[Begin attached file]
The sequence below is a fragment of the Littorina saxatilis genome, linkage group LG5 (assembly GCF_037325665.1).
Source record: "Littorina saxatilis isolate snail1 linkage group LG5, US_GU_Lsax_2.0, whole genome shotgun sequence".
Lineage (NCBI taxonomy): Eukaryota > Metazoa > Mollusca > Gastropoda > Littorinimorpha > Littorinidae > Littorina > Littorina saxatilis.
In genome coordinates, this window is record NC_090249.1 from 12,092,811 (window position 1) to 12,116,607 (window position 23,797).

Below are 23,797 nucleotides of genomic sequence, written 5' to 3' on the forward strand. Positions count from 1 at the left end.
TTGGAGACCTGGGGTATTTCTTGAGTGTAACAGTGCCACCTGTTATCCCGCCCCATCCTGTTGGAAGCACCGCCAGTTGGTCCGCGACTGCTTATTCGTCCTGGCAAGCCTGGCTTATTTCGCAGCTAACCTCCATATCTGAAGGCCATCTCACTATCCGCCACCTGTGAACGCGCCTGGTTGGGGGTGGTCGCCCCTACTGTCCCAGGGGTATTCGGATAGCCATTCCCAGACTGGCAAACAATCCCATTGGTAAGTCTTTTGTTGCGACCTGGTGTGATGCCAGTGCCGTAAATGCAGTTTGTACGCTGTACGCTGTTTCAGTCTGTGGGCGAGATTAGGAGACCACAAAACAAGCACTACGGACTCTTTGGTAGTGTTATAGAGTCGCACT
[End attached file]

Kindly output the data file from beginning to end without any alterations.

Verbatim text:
The sequence below is a fragment of the Littorina saxatilis genome, linkage group LG5 (assembly GCF_037325665.1).
Source record: "Littorina saxatilis isolate snail1 linkage group LG5, US_GU_Lsax_2.0, whole genome shotgun sequence".
Lineage (NCBI taxonomy): Eukaryota > Metazoa > Mollusca > Gastropoda > Littorinimorpha > Littorinidae > Littorina > Littorina saxatilis.
In genome coordinates, this window is record NC_090249.1 from 12,092,811 (window position 1) to 12,116,607 (window position 23,797).

Below are 23,797 nucleotides of genomic sequence, written 5' to 3' on the forward strand. Positions count from 1 at the left end.
TTGGAGACCTGGGGTATTTCTTGAGTGTAACAGTGCCACCTGTTATCCCGCCCCATCCTGTTGGAAGCACCGCCAGTTGGTCCGCGACTGCTTATTCGTCCTGGCAAGCCTGGCTTATTTCGCAGCTAACCTCCATATCTGAAGGCCATCTCACTATCCGCCACCTGTGAACGCGCCTGGTTGGGGGTGGTCGCCCCTACTGTCCCAGGGGTATTCGGATAGCCATTCCCAGACTGGCAAACAATCCCATTGGTAAGTCTTTTGTTGCGACCTGGTGTGATGCCAGTGCCGTAAATGCAGTTTGTACGCTGTACGCTGTTTCAGTCTGTGGGCGAGATTAGGAGACCACAAAACAAGCACTACGGACTCTTTGGTAGTGTTATAGAGTCGCACT